Global tourism predicted to slow after best year ever

The World Travel and Tourism Council says it has seen a recovery in markets such as Africa. Above, a man walks on the land at Ha Mampho village, Lesotho. (AP)
Updated 22 March 2018
0

Global tourism predicted to slow after best year ever

LONDON: The travel and tourism sector is set for a modest slowdown in 2018 as a result of higher oil prices and airfares, a year after it experienced its best year on record, according to a leading global industry body.
In its annual Economic Impact Report, the World Travel and Tourism Council said Thursday that the sector was responsible for the creation of 7 million new jobs worldwide in 2017, or one in five new jobs.
That was due largely to the fact that the sector outperformed the global economy for the seventh year running, growing by 4.6 percent against 3 percent. The sector, according to the organization, outperformed all others.
“2017 was the best year on record for the travel & tourism sector,” said Gloria Guevara, president and CEO of the WTTC. “We have seen increased spending as a result of growing consumer confidence, both domestically and internationally, recovery in markets in North Africa and Europe previously impacted by terrorism and continued outbound growth from China and India.”
Though the WTTC forecasts 2018 growth of 4 percent as a result of higher oil prices and airfares as well as expectations of rising interest rates in countries such as the US and the UK, it kept its long-term forecasts unchanged, with average annual growth of 3.8 percent over the next decade. By then, it expects the sector to support more than 400 million jobs globally, or one in nine of all jobs.
“As our sector continues to become more important both as a generator of GDP and jobs, our key challenge will be ensuring this growth is sustainable and inclusive,” Guevara said. “Already in 2017, we have begun to see a backlash against tourism in some key destinations.”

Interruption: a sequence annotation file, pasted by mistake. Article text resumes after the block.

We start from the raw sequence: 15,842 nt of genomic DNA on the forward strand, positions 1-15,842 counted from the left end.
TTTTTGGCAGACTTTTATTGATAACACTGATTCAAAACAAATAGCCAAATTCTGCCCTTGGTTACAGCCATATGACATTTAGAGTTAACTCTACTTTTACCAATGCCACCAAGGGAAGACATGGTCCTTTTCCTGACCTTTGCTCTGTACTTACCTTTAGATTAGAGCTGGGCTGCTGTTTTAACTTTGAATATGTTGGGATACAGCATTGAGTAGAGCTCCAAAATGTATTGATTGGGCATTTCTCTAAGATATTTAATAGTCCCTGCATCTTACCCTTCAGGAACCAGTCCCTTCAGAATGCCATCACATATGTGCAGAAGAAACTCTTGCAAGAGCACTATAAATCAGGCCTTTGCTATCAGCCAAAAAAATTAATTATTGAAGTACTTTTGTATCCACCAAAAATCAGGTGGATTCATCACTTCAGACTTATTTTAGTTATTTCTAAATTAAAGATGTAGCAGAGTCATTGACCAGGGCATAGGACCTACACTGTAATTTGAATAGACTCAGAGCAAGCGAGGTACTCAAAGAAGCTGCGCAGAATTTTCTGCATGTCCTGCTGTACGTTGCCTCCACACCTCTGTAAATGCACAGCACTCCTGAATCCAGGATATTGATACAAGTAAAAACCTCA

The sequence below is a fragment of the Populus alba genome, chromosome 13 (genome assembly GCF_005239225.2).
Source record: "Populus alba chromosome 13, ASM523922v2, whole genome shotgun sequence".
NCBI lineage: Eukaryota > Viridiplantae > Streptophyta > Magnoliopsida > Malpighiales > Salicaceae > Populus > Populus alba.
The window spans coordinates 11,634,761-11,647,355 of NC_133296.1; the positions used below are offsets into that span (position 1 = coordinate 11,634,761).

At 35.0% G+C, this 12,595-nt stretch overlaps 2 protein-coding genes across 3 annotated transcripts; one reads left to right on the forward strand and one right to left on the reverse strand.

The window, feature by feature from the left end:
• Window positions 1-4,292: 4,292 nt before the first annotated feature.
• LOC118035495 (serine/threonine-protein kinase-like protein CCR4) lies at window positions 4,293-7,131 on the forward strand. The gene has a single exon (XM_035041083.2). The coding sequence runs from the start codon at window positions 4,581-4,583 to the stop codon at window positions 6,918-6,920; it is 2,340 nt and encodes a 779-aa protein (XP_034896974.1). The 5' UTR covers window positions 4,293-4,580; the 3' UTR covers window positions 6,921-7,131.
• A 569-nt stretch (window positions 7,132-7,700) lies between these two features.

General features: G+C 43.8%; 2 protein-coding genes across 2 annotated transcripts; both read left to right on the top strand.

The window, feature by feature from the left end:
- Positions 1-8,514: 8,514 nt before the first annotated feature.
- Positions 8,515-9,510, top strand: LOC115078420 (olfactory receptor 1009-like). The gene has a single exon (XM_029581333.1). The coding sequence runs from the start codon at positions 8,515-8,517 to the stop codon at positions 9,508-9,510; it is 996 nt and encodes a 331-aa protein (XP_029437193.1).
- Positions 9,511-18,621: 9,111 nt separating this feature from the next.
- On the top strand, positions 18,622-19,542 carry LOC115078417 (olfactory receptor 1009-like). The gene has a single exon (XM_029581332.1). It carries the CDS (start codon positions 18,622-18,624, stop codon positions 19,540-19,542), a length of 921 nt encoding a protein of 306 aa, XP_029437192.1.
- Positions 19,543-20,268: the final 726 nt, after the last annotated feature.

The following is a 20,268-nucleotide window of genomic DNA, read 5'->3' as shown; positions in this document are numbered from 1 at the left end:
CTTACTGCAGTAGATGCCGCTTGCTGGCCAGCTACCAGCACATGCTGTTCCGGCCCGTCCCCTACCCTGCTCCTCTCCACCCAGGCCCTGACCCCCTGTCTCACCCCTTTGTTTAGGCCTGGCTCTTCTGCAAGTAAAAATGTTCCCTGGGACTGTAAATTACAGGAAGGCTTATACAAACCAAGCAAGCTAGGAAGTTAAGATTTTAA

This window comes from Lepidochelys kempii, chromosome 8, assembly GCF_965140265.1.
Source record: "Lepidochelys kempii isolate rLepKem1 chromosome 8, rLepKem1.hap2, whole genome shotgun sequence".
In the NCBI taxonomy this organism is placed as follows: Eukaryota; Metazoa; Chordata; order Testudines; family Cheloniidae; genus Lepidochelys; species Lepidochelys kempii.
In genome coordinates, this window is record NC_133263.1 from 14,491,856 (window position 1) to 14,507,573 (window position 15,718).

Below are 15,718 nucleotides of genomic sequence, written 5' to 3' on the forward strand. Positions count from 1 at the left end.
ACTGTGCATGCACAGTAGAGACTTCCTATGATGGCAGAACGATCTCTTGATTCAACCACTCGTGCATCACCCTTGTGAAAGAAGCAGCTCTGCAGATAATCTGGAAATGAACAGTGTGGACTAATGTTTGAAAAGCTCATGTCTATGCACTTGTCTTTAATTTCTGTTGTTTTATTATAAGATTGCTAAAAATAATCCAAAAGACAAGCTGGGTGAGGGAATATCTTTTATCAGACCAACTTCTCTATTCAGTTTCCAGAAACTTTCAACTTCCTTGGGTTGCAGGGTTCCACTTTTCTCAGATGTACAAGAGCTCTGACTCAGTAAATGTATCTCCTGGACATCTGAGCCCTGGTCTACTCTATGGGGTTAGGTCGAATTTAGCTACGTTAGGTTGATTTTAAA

So-called overtourism is imperiling cherished buildings, straining infrastructure and harming the experience of travelers and local residents alike. Tourism-phobia has become increasingly prevalent, particularly in European destinations such as Barcelona and Venice, where visitors crowd the same places at the same time. The WTTC is involved in efforts to spread tourists around destinations and smooth out demand over time.
Oxford Economics helped in the compilation of the report, which covers 185 countries.


Renault sales growth falters on Asia setbacks

Updated 12 sec ago
0

Renault sales growth falters on Asia setbacks

PARIS: Renault said revenue rose by a smaller-than-expected 0.2 percent in the first quarter, as the French carmaker suffered sales setbacks in India, China and South Korea, compounded by the effects of a stronger euro.
Revenue advanced to €13.16 billion, Renault said on Friday, well short of the €13.77 billion expected by analysts, according to an Inquiry Financial poll.
Sales in key growth markets showed a “mixed situation” in the quarter, added the French company.
While Europe and Russia showed solid gains, a spokeswoman said, sales tumbled almost one-third in the price-sensitive Indian market, where the Kwid mini-SUV’s early success has given way to rapid decline and the larger Captur subcompact is struggling to make inroads.
China registrations fell 16.8 percent amid a continuing slump in sales for the recently consolidated Jinbei and Huasong commercial vehicle brands, acquired through a joint venture with Chinese carmaker Brilliance.
Sales by South Korean unit Renault Samsung Motors fell more than a quarter.
The stronger euro cut automotive revenue by 4.8 percent or €575 million, weakening the value of overseas sales. The overall increase in sales volume contributed €275 million to revenue growth, and pricing improvements another €140 million.
Renault reiterated its 2018 market outlook and earnings guidance.